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FIFPro, the world players union, is advising professional footballers not to sign contracts with clubs in Serbia during this month’s transfer window because of worsening working conditions in the Eastern European country.

The recently-published FIFPro 2016 Global Employment Report found that 68% of players in the Eastern European country do not receive their salary on time and 89% who were traded to their current club for a fee were pressured into the transfer.

Now, in an unprecedented move, the Serbian Football Association has dismissed key arbitrators from a panel which rules on disputes between clubs and players, giving footballers even less chance of receiving fair treatment.

Under FIFA regulations, the panel known as the National Dispute Resolution Chamber should be made up equally of arbitrators appointed by clubs and players.

The Serbian FA, in an unexpected and unilateral decision by its “urgency committee”, has dismissed the arbitrators chosen by the Serbian players union and appointed officials with links to the biggest clubs, Red Star and Partizan Belgrade, as the chamber’s chairman and vice-chairman.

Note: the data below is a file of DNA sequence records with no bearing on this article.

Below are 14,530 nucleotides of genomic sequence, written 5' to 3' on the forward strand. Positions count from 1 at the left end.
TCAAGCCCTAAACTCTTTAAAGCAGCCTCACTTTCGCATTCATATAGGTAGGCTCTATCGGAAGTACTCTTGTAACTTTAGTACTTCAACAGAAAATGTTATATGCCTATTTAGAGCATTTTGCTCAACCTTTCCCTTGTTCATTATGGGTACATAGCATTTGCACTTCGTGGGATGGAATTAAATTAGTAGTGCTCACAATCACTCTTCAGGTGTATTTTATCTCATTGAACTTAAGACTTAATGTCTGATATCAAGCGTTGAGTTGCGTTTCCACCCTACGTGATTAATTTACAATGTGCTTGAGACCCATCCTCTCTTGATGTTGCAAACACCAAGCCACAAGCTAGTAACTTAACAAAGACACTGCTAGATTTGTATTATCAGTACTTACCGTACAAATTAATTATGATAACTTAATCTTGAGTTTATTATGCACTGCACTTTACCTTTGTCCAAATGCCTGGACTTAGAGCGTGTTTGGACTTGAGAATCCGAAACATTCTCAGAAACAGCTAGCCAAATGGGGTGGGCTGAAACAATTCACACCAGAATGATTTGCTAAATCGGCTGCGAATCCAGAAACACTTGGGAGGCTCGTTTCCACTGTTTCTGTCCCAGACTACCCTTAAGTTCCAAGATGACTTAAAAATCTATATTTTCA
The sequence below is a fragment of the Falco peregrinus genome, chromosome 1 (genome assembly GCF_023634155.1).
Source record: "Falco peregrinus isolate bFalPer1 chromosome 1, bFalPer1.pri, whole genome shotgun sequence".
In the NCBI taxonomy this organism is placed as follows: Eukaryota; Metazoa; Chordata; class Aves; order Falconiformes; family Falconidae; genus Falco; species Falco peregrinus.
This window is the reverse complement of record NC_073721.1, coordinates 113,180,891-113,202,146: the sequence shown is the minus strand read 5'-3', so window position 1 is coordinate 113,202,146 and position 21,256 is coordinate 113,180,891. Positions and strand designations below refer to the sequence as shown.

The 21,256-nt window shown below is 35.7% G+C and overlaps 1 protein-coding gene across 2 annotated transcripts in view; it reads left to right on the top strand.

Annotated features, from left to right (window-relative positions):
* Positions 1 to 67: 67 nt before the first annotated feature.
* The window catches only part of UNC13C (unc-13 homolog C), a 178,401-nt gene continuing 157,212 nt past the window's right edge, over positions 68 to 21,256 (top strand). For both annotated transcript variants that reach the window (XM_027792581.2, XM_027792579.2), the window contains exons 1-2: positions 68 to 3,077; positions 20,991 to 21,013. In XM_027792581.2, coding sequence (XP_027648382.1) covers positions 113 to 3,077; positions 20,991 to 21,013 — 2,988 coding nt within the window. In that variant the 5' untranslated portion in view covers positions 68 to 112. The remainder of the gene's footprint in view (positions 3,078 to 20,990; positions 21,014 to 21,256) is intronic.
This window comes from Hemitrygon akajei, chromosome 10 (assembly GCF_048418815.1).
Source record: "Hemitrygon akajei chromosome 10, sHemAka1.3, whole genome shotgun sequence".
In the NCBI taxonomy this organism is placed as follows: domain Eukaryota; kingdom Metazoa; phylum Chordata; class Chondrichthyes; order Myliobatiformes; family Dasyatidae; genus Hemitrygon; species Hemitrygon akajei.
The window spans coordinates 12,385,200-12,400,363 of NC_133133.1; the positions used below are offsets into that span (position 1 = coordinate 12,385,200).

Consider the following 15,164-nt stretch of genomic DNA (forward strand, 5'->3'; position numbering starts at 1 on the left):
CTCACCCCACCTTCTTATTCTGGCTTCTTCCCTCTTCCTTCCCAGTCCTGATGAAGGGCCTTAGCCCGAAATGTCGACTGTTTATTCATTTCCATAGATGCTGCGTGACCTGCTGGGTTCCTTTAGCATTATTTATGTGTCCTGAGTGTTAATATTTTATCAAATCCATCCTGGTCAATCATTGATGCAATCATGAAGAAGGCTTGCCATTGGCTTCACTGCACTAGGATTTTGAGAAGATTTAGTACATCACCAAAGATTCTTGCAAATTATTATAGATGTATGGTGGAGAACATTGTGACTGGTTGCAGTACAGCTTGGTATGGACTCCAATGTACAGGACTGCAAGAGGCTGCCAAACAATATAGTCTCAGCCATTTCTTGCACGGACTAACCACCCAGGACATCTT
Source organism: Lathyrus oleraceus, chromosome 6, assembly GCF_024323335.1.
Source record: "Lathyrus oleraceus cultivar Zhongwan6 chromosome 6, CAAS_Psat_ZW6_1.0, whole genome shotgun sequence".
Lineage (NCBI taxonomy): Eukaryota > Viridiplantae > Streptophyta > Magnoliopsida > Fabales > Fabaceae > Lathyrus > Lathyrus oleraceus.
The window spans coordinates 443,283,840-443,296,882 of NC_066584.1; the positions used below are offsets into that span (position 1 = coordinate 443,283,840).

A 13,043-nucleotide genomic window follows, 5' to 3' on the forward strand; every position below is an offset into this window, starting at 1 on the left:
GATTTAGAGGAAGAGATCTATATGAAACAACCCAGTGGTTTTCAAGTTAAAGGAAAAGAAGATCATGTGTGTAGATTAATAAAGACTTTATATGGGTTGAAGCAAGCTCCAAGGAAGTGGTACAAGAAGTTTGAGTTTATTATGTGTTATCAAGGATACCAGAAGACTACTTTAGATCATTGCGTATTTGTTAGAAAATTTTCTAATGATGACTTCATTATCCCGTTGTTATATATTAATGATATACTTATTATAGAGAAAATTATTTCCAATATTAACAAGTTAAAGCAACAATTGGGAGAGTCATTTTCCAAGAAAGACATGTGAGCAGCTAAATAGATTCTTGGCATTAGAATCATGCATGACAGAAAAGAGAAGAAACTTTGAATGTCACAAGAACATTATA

The chairman and vice-chairman typically have the casting vote in disputes.

The Serbian FA has also increased the fees players must pay to start a procedure against clubs and ordered all cases opened under the previous dispute resolution chamber to start again under the new regime.

“This is a flagrant violation of the fundamental rights of the professional football players in Serbia who are now effectively playing in a lawless environment,” FIFPro General Secretary Theo van Seggelen said.

“We call upon the Serbian Football Association to immediately reverse its decision.

“Until this situation is resolved we strongly advise players not to go and play football in Serbia.”

The mid-season transfer window in Serbia opens on January 23rd and runs until February 17th.

The Serbian players union, Nezavisnost, has overseen an incredible 250 cases of players going to arbitration in the last two years in a league with around 500 players.

“When you sign a contract with a club in Serbia you have a 50% chance of ending up in court,” Mirko Poledica, the union’s president, said.

“It is therefore absolutely fundamental that the chamber is an independent and impartial arbitration body.”

The previous arbitration system, before the Serbian FA’s unilateral changes, was working effectively, Poledica added.

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